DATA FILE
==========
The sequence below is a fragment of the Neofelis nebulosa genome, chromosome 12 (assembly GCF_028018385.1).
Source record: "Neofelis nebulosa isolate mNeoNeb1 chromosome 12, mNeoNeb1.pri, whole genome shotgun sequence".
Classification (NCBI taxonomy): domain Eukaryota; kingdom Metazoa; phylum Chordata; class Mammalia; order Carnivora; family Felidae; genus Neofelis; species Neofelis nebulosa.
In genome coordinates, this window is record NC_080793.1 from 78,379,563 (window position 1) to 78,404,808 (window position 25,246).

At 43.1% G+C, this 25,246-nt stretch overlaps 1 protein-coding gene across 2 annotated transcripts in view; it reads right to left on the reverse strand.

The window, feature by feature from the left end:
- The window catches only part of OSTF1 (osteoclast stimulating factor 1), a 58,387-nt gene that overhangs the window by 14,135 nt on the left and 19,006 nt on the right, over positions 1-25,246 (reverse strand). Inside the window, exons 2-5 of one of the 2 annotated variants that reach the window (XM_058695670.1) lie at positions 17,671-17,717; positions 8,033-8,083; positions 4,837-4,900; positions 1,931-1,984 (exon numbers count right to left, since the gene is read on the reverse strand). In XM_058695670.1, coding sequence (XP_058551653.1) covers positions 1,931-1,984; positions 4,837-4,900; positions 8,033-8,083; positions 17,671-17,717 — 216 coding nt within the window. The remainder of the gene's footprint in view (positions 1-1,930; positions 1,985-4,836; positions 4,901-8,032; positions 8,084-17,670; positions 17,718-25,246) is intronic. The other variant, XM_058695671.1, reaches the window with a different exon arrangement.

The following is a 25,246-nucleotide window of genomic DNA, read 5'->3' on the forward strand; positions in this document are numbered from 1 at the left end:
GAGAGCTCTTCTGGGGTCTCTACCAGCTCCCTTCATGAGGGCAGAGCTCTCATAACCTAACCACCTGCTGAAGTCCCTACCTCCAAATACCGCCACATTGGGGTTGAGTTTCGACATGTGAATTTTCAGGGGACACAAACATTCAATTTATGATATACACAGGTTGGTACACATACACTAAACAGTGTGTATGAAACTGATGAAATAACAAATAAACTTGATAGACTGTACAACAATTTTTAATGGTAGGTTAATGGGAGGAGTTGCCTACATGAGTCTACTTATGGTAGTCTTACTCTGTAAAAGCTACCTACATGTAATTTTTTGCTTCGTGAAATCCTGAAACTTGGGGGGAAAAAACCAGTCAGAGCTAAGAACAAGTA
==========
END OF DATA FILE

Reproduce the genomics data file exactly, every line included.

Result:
The sequence below is a fragment of the Neofelis nebulosa genome, chromosome 12 (assembly GCF_028018385.1).
Source record: "Neofelis nebulosa isolate mNeoNeb1 chromosome 12, mNeoNeb1.pri, whole genome shotgun sequence".
Classification (NCBI taxonomy): domain Eukaryota; kingdom Metazoa; phylum Chordata; class Mammalia; order Carnivora; family Felidae; genus Neofelis; species Neofelis nebulosa.
In genome coordinates, this window is record NC_080793.1 from 78,379,563 (window position 1) to 78,404,808 (window position 25,246).

At 43.1% G+C, this 25,246-nt stretch overlaps 1 protein-coding gene across 2 annotated transcripts in view; it reads right to left on the reverse strand.

The window, feature by feature from the left end:
- The window catches only part of OSTF1 (osteoclast stimulating factor 1), a 58,387-nt gene that overhangs the window by 14,135 nt on the left and 19,006 nt on the right, over positions 1-25,246 (reverse strand). Inside the window, exons 2-5 of one of the 2 annotated variants that reach the window (XM_058695670.1) lie at positions 17,671-17,717; positions 8,033-8,083; positions 4,837-4,900; positions 1,931-1,984 (exon numbers count right to left, since the gene is read on the reverse strand). In XM_058695670.1, coding sequence (XP_058551653.1) covers positions 1,931-1,984; positions 4,837-4,900; positions 8,033-8,083; positions 17,671-17,717 — 216 coding nt within the window. The remainder of the gene's footprint in view (positions 1-1,930; positions 1,985-4,836; positions 4,901-8,032; positions 8,084-17,670; positions 17,718-25,246) is intronic. The other variant, XM_058695671.1, reaches the window with a different exon arrangement.

The following is a 25,246-nucleotide window of genomic DNA, read 5'->3' on the forward strand; positions in this document are numbered from 1 at the left end:
GAGAGCTCTTCTGGGGTCTCTACCAGCTCCCTTCATGAGGGCAGAGCTCTCATAACCTAACCACCTGCTGAAGTCCCTACCTCCAAATACCGCCACATTGGGGTTGAGTTTCGACATGTGAATTTTCAGGGGACACAAACATTCAATTTATGATATACACAGGTTGGTACACATACACTAAACAGTGTGTATGAAACTGATGAAATAACAAATAAACTTGATAGACTGTACAACAATTTTTAATGGTAGGTTAATGGGAGGAGTTGCCTACATGAGTCTACTTATGGTAGTCTTACTCTGTAAAAGCTACCTACATGTAATTTTTTGCTTCGTGAAATCCTGAAACTTGGGGGGAAAAAACCAGTCAGAGCTAAGAACAAGTA